The U.S. Virgin Islands offer something for everyone

Let’s get this out of the way: there is no bad choice. When it comes to the U.S. Virgin Islands—St. Croix, St. Thomas, St. John, and the lesser-known Water Island—you can’t go wrong. It’s more about playing a bit of a dating game. What island satisfies your interests best?

Now is a good time to visit the USVI. As American territories, the U.S. Virgin Islands fall under American jurisdiction, which means you don’t need a passport, an obvious plus for ease of travel in these uncertain times. Of course, you want to be aware of whatever protocols may be in place and check their travel guidelines.

But first things first. How to choose where you want to spend your vacation? Here’s some intel that can help you make up your mind.

St. Thomas
Cosmopolitan chic

The historic 99 steps in Charlotte Amalie, St. Thomas
Aerial view of St. Thomas

St. Thomas is the spot for the party people, the sophisticated, the cosmopolitan crowd. As home to Charlotte Amalie, the capital of the USVI, St. Thomas offers a mix of restaurants, duty-free shopping, and nightlife. There are new spots like Bluebeards, an open-air restaurant with a deck that has awe-inspiring views of Long Bay’s yacht harbor, and Twistt 340, a Caribbean cuisine restaurant in Yacht Haven Grande. Its specialty is the “twist” it puts on tradition, such as honey-drizzled johnny cakes and pate trios. Red Hook is a hot spot, with a new fine dining restaurant called 3 Psalms VI that overlooks the Marina at American Yacht Harbor. Feast on seafood and prime meats and enjoy craft cocktails.

St. Thomas also has a serene side. The mountainous island has miles of white sand beaches, green rolling hills and flora. Snorkeling at Coki Beach is popular. Coral World Ocean Park in St. Thomas offers dolphin and sea lion experiences as well as SNUBA (a cross between snorkeling and scuba diving), SeaTREK (an underwater guided walk on the ocean’s floor) as well as other fun, educational activities. History buffs will want to check out Fort Christian and Blackbeard’s Castle.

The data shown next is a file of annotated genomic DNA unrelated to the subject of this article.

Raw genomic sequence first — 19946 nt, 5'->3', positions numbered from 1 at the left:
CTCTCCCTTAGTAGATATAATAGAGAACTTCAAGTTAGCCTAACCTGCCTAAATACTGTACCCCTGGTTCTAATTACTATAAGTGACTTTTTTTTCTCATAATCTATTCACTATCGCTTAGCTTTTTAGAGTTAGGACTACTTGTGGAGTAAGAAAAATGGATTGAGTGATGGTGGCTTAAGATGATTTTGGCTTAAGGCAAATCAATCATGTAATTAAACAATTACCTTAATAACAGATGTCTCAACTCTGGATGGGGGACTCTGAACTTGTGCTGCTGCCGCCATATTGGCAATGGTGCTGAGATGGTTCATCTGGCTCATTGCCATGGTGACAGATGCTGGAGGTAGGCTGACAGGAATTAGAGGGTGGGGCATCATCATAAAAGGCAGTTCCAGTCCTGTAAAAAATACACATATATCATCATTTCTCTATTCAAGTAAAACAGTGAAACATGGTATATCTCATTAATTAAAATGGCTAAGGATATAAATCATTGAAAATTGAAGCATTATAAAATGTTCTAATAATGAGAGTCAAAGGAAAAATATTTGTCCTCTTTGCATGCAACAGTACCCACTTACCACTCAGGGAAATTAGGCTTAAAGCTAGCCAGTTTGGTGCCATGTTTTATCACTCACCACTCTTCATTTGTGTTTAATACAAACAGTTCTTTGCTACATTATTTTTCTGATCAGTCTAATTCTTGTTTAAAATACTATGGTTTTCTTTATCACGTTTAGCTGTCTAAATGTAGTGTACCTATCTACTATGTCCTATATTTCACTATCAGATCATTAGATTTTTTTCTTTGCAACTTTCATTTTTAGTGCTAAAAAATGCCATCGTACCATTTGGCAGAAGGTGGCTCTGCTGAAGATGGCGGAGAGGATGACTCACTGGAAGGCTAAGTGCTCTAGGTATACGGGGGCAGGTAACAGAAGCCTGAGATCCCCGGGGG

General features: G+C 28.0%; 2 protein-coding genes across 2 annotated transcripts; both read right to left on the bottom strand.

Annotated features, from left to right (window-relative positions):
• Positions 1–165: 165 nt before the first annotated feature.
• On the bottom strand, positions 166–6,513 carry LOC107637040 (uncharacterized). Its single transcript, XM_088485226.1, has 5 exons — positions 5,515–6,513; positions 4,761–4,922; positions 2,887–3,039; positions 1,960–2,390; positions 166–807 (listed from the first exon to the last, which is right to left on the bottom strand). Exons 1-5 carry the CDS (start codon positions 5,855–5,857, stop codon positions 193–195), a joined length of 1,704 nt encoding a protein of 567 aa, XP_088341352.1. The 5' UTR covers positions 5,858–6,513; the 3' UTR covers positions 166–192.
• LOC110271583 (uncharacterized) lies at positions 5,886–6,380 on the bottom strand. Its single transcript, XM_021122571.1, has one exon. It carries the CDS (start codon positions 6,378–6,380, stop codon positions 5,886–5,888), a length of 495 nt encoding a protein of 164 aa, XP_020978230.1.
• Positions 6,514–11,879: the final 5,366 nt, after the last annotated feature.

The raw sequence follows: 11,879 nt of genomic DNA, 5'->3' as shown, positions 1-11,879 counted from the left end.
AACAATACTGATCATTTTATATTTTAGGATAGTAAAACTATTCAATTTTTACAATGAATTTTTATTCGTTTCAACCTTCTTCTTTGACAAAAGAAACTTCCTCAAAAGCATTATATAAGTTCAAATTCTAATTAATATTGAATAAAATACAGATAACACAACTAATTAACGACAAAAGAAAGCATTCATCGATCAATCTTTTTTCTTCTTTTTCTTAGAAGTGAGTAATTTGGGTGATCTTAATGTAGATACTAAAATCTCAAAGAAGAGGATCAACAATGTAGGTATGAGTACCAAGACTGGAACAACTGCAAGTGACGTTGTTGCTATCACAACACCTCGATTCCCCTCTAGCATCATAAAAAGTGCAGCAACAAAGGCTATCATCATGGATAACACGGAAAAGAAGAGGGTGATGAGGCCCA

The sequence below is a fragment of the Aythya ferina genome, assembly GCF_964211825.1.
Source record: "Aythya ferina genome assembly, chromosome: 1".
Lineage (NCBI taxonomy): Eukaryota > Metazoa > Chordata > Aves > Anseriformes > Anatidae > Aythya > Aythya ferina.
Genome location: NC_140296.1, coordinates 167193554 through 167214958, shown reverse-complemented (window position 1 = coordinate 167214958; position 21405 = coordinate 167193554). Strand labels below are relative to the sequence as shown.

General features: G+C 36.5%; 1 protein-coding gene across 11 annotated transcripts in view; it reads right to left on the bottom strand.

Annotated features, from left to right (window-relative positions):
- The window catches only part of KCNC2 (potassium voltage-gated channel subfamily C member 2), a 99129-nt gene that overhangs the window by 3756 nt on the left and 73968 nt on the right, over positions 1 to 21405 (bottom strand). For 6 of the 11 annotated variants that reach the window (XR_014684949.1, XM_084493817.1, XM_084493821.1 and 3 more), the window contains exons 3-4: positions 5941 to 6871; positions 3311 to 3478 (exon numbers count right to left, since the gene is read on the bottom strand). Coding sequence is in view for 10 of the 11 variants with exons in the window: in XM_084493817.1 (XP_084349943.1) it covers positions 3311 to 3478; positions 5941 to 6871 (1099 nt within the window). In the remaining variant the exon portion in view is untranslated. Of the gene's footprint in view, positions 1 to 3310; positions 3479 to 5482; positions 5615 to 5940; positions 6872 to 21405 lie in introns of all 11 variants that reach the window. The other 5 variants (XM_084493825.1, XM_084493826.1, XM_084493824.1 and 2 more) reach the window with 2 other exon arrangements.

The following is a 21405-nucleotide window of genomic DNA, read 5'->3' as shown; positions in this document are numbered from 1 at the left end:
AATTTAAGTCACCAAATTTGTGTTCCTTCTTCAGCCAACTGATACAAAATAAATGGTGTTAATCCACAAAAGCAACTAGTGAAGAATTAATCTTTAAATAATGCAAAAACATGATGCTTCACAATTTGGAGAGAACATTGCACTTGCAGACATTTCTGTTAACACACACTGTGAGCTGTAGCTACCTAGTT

The options of where to stay include the Margaritaville Vacation Club by Wyndham and Mafolie Hotel & Restaurant with its views of Charlotte Amalie and the harbor. Want to take things up another notch? Consider the Ritz-Carlton, St. Thomas. Fabulous views of Great Bay, locally sourced cuisine, a luxury catamaran for sunset cruises, snorkeling tours and private events, as well as a renovated Club Lounge with updated culinary offerings and marine-inspired décor are just part of the attraction. Set sail on one of the property’s three luxury sailing catamarans. The Lady Lynsey II is an exquisite 60-ft vessel that offers island-hopping excursions, snorkeling tours, champagne sunset sails.

St. Croix
Get your cultural fix

Crucian local band with culture style instruments performing
Loggerhead sea turtle swims in the clear turquoise water of St. Croix

St. Croix is the largest of the islands and perfect for people looking for a bit of local culture on their vacation. The past is present in the architecture, landmarks and national parks, as well as in the music, traditions and cuisine of the local Crucians. For sure you’ll want to take a food tour, shop for handcrafted goods and jewelry made by St. Croix’s artists.

History lovers won’t want to miss Fort Frederik and Fort Christiansvaern. Interested in underwater life? Buck Island Reef National Monument offers tropical dry and manchineel beach forests, beaches, and rocky shores. The area includes endangered and threatened species such as hawksbill and loggerhead sea turtles. Snorkel the coral grottoes, scuba dive, bird watch or have a picnic. For a uniquely St. Croix water experience, kayak the bioluminescent bay at Salt River Bay National Historical Park and Ecological Preserve.